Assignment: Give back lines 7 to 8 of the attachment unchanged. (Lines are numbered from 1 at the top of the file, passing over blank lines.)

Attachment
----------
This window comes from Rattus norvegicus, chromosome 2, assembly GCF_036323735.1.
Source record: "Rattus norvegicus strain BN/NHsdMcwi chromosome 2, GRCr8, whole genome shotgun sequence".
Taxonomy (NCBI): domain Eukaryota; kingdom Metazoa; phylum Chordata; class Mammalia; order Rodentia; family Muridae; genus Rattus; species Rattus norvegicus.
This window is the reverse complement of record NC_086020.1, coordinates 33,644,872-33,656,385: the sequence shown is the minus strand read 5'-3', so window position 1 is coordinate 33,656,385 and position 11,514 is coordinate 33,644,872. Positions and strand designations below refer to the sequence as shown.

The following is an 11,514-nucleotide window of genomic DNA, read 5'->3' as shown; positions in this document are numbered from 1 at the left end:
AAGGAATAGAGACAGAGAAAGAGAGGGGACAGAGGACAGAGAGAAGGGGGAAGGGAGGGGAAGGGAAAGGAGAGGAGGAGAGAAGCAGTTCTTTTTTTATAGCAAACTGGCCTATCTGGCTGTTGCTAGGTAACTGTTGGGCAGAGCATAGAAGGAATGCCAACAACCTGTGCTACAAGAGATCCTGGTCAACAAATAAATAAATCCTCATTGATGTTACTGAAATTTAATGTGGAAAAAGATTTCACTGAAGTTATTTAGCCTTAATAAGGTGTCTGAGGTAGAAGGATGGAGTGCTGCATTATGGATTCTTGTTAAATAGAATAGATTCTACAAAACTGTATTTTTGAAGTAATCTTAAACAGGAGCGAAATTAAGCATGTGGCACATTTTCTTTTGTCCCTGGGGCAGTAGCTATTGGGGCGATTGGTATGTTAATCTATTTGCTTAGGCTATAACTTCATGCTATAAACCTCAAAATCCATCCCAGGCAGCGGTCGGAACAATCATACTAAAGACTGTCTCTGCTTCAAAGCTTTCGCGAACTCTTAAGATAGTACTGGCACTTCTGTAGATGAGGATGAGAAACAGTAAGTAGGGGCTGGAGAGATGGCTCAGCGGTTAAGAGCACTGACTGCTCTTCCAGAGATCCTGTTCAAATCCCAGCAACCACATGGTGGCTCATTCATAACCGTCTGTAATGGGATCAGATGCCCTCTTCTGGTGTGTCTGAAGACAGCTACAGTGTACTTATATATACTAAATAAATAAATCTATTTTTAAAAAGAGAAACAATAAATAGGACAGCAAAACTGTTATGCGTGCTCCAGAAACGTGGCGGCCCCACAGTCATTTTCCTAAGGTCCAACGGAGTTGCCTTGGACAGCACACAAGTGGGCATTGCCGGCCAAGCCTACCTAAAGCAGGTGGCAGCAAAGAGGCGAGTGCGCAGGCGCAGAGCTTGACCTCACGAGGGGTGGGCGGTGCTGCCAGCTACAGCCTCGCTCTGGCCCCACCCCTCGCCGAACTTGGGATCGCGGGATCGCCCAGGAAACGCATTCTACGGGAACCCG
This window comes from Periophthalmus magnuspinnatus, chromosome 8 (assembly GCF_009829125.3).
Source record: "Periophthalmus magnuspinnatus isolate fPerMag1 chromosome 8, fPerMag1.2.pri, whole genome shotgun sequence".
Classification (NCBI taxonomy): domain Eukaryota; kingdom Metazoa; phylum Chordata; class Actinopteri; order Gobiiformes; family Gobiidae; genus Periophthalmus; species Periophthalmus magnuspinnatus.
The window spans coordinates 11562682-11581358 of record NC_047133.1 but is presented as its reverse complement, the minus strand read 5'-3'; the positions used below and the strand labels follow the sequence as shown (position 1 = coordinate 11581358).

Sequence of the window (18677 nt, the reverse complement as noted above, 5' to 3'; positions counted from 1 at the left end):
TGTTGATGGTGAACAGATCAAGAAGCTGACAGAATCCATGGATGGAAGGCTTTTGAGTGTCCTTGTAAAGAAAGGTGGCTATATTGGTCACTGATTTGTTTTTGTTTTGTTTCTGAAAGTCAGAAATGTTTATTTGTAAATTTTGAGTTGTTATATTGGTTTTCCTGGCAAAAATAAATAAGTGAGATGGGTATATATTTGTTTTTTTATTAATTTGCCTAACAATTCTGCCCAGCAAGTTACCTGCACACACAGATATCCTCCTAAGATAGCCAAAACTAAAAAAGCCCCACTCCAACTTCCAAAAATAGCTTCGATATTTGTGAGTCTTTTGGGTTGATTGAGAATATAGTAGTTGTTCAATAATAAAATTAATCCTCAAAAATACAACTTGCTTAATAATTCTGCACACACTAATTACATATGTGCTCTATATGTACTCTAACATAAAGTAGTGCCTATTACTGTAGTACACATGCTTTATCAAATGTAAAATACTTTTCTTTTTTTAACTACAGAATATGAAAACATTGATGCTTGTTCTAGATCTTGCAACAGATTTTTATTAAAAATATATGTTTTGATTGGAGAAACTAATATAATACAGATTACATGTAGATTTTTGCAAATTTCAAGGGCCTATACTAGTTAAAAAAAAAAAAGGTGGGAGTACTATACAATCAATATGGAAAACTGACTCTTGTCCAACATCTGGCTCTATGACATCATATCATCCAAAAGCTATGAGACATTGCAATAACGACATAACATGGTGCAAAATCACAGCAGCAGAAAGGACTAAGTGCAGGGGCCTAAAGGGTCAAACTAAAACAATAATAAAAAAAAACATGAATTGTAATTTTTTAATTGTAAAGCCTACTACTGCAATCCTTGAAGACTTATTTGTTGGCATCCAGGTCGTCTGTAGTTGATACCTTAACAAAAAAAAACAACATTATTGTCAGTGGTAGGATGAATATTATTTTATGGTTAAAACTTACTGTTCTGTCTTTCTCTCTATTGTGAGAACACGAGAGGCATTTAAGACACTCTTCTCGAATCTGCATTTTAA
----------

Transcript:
This window comes from Periophthalmus magnuspinnatus, chromosome 8 (assembly GCF_009829125.3).
Source record: "Periophthalmus magnuspinnatus isolate fPerMag1 chromosome 8, fPerMag1.2.pri, whole genome shotgun sequence".